There is no denying it - summer is behind us. We are well and truly into autumn and the garden is beginning to show signs that it is exhausted from a season of working hard to produce such a bountiful harvest, to fill my larder and my freezer. It is with great reluctance that I have to admit we are on our slow descent into the cooler months.
Ordinarily I am quite stubborn and ignore the encroaching season, leaving plants where they fall, often still clinging to the last of their crop that I either have no further room for or I have eaten my fill over the months and couldn’t face another tomato or zucchini. I operated under the theory that if there was still a hint of green on a plant then it could stay put until it became brown and crispy.
However this season I have discovered a better way. Instead of having a late season garden full of death and decay, I have found that clearing away the plants as they finish and putting them on the compost pile, or in the bin if there is even the remotest chance that they may be diseased, leaves the garden feeling somehow rejuvenated and refreshed.
The cool season crops can then be planted with an expectant pleasure of the fresh, crisp vegetables that will grace the table in the heart of winter. This is a huge change from the usual sadness and reluctance planting them out would bring as I mourned the passing of summer.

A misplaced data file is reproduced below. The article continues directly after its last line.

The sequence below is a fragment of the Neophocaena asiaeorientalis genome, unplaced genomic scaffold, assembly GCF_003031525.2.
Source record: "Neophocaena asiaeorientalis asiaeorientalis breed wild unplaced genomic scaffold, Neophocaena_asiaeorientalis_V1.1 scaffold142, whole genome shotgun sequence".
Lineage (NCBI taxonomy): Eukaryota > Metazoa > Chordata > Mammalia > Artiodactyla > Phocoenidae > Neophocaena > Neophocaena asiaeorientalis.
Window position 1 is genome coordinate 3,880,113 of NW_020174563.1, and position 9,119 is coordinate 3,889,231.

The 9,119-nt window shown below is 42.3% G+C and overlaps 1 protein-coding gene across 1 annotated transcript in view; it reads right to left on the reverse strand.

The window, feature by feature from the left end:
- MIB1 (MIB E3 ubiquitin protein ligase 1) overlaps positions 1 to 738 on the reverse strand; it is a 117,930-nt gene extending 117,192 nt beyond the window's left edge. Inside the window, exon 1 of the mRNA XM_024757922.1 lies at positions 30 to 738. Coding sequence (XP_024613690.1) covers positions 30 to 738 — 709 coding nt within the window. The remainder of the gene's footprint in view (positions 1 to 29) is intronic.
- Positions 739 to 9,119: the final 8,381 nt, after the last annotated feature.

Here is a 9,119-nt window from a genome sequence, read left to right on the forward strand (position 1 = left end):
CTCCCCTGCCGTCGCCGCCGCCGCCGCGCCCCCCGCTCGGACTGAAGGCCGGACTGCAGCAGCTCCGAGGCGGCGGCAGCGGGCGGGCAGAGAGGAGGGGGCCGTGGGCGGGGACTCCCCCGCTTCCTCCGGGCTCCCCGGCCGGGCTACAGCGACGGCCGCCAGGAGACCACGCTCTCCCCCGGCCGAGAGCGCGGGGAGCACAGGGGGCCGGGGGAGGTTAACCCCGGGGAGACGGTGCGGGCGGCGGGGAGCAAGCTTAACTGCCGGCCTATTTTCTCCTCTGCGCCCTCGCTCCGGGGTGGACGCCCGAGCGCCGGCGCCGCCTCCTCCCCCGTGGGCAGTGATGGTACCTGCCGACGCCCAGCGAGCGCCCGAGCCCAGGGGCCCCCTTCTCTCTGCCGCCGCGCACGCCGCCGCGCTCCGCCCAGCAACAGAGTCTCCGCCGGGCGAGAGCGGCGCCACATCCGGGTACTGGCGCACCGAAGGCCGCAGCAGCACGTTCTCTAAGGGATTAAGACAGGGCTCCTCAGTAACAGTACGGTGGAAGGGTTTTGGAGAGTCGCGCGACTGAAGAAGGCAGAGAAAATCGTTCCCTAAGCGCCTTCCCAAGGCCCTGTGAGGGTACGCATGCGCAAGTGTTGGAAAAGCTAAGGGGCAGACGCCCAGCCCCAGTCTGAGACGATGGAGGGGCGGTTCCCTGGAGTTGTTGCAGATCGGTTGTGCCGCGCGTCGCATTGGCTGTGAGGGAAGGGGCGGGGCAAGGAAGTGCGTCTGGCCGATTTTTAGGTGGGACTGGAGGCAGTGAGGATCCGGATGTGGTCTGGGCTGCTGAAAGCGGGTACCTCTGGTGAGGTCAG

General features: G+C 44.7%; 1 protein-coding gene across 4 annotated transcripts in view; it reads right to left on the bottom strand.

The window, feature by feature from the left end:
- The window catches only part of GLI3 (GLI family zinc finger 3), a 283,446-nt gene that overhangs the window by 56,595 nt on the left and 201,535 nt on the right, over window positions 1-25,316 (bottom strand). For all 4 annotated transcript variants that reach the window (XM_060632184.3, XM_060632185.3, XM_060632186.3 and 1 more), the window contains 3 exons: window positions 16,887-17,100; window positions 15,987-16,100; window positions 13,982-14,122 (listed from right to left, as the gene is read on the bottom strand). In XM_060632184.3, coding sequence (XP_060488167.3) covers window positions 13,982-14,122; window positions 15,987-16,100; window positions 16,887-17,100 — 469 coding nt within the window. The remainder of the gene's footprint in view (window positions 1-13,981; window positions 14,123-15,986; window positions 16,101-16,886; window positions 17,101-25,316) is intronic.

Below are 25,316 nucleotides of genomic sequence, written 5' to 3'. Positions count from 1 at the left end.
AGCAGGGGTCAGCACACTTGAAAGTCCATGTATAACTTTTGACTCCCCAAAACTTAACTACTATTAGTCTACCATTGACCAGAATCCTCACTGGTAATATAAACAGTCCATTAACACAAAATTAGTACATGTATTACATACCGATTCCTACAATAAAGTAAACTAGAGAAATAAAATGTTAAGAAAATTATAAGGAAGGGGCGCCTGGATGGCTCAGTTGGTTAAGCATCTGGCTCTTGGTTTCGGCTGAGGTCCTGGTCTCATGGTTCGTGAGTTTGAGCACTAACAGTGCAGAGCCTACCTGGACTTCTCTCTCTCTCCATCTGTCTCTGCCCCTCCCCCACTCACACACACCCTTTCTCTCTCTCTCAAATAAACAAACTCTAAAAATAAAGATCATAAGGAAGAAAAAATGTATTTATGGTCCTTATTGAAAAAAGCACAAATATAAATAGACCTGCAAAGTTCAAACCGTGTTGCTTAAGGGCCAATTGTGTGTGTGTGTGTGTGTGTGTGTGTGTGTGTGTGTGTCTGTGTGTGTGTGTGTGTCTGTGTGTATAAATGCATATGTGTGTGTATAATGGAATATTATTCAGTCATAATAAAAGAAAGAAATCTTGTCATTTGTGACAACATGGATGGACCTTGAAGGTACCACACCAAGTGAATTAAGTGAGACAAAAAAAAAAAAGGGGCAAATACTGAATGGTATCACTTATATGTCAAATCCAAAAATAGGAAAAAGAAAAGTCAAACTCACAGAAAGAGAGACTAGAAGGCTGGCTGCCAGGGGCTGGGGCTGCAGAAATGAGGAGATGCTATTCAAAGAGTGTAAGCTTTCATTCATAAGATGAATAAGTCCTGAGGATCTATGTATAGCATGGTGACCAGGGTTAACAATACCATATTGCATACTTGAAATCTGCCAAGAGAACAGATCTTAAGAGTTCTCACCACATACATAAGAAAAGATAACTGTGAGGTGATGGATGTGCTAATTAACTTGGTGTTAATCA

As each bed empties out I take some time to contemplate the following season and which crop will take its place come spring. As my crops rotate from bed to bed the conditions required in the soil changes. The leafy greens will require a bed rich in nitrogen so it will be useful to plant a cover crop such as lupin or broad bean so they will release a healthy load of nitrogen back into the soil as it rots down when I chop it into the soil in the late winter.
However the tomatoes won’t be as interested in a nitrogen rich soil as I am wanting fruit, not leaves from this crop, so its future bed may benefit from a generous layer of organic material in the form of compost or aged manure, left on the surface for the cold weather to break it down and the earthworms to drag it deep into the soil, ready for the new plants.
Carrots on the other hand don’t like organic material at all and will fork at the sight of it, so this bed is best left alone.
So instead of autumn being all about things coming to an end, it has become a time of great expectation for the season ahead. And as each crop comes to an end I find myself excited about preparing the ground for the future because next year will always be the one where all the conditions align to make everything perfect – well, there is always hope!